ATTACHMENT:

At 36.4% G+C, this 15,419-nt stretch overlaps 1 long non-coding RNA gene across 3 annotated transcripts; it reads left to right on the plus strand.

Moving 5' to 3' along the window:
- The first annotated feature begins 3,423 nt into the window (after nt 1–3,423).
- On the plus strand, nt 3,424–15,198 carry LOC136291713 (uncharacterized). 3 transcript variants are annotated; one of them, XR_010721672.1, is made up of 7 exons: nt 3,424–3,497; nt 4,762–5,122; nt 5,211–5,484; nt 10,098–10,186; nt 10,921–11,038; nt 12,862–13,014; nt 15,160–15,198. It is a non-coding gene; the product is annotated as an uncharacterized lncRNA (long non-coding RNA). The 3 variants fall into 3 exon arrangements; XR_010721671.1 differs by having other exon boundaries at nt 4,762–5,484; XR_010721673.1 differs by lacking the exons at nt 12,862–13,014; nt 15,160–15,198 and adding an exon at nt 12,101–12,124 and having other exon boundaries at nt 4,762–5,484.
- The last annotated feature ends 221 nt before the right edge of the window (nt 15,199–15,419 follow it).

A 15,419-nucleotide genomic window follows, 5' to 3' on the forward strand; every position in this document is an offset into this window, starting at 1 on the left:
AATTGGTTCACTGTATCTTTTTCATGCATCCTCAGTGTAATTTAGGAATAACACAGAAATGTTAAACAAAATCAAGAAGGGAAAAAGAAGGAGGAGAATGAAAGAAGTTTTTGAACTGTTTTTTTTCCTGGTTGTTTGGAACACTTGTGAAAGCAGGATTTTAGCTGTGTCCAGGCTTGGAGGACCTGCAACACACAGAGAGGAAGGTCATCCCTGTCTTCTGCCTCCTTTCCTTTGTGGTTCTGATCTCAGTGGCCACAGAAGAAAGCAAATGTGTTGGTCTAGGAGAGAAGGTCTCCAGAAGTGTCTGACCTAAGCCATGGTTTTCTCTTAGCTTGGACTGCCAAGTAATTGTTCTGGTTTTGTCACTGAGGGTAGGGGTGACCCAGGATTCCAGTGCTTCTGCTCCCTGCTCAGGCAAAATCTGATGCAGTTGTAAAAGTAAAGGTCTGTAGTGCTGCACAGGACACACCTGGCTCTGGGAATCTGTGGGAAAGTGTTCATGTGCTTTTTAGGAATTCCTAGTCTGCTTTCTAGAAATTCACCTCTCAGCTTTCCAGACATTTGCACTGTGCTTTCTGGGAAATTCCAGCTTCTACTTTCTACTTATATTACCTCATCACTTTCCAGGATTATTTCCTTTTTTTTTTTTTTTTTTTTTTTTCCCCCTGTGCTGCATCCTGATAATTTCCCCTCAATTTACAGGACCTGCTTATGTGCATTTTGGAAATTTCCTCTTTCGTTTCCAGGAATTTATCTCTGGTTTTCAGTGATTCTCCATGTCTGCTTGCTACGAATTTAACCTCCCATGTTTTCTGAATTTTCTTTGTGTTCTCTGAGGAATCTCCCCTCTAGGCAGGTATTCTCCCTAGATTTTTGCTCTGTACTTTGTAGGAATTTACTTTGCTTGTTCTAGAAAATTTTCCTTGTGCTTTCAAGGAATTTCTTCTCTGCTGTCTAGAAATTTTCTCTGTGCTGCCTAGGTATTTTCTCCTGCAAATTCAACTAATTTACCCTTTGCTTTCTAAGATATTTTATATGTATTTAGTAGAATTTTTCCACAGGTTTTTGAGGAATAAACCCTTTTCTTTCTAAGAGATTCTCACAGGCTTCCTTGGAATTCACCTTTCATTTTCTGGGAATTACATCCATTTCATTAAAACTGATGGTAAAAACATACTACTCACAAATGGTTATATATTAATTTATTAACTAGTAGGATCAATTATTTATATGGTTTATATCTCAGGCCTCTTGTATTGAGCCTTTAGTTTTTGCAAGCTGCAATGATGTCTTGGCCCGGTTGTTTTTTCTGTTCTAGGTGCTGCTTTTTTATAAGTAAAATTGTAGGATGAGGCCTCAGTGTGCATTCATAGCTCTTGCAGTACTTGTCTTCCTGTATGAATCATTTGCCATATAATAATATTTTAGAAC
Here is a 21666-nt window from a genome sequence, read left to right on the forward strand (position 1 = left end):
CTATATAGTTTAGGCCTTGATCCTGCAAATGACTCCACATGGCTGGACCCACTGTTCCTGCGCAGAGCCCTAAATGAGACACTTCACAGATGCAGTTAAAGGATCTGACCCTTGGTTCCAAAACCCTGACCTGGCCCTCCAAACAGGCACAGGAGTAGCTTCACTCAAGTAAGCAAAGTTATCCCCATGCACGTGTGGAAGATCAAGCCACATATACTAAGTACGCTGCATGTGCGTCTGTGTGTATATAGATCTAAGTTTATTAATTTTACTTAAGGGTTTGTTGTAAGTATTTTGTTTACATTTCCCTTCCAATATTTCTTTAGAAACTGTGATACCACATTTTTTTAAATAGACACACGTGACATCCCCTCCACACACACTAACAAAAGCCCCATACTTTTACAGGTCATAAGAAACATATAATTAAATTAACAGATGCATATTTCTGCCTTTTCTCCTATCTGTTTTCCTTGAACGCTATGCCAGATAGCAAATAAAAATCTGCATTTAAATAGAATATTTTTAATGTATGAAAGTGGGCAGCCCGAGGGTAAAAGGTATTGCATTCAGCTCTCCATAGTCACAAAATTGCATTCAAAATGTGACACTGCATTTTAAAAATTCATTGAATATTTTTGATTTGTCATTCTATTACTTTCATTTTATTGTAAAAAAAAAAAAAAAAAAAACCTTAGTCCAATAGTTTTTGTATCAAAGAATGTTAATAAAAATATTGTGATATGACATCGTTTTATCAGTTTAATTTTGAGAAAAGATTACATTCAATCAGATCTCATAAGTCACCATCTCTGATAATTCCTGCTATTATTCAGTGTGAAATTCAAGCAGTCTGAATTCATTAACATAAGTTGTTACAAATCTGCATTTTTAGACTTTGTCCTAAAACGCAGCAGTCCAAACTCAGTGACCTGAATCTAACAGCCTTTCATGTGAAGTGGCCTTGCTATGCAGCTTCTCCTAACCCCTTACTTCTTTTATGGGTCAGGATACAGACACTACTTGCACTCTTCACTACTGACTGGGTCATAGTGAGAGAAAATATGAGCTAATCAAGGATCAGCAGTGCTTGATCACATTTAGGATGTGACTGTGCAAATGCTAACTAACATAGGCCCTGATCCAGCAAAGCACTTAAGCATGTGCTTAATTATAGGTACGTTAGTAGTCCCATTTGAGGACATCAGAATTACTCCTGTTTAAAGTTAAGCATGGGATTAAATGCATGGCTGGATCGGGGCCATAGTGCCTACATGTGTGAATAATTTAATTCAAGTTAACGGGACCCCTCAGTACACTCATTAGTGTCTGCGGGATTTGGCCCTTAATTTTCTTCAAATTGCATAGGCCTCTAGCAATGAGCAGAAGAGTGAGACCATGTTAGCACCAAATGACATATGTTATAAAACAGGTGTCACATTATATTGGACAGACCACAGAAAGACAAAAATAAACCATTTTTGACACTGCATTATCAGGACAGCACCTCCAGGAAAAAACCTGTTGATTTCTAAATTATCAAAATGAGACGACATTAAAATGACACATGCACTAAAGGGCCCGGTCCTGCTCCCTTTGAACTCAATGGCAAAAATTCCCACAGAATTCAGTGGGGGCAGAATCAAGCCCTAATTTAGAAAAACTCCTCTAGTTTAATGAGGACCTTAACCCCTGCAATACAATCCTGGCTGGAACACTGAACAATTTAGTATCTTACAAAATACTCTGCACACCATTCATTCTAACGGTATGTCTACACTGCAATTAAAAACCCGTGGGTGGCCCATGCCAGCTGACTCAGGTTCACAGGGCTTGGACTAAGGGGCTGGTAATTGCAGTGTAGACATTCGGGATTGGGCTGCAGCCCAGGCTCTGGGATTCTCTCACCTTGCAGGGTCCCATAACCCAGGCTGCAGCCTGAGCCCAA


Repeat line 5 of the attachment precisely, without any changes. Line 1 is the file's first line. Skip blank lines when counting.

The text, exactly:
- The last annotated feature ends 221 nt before the right edge of the window (nt 15,199–15,419 follow it).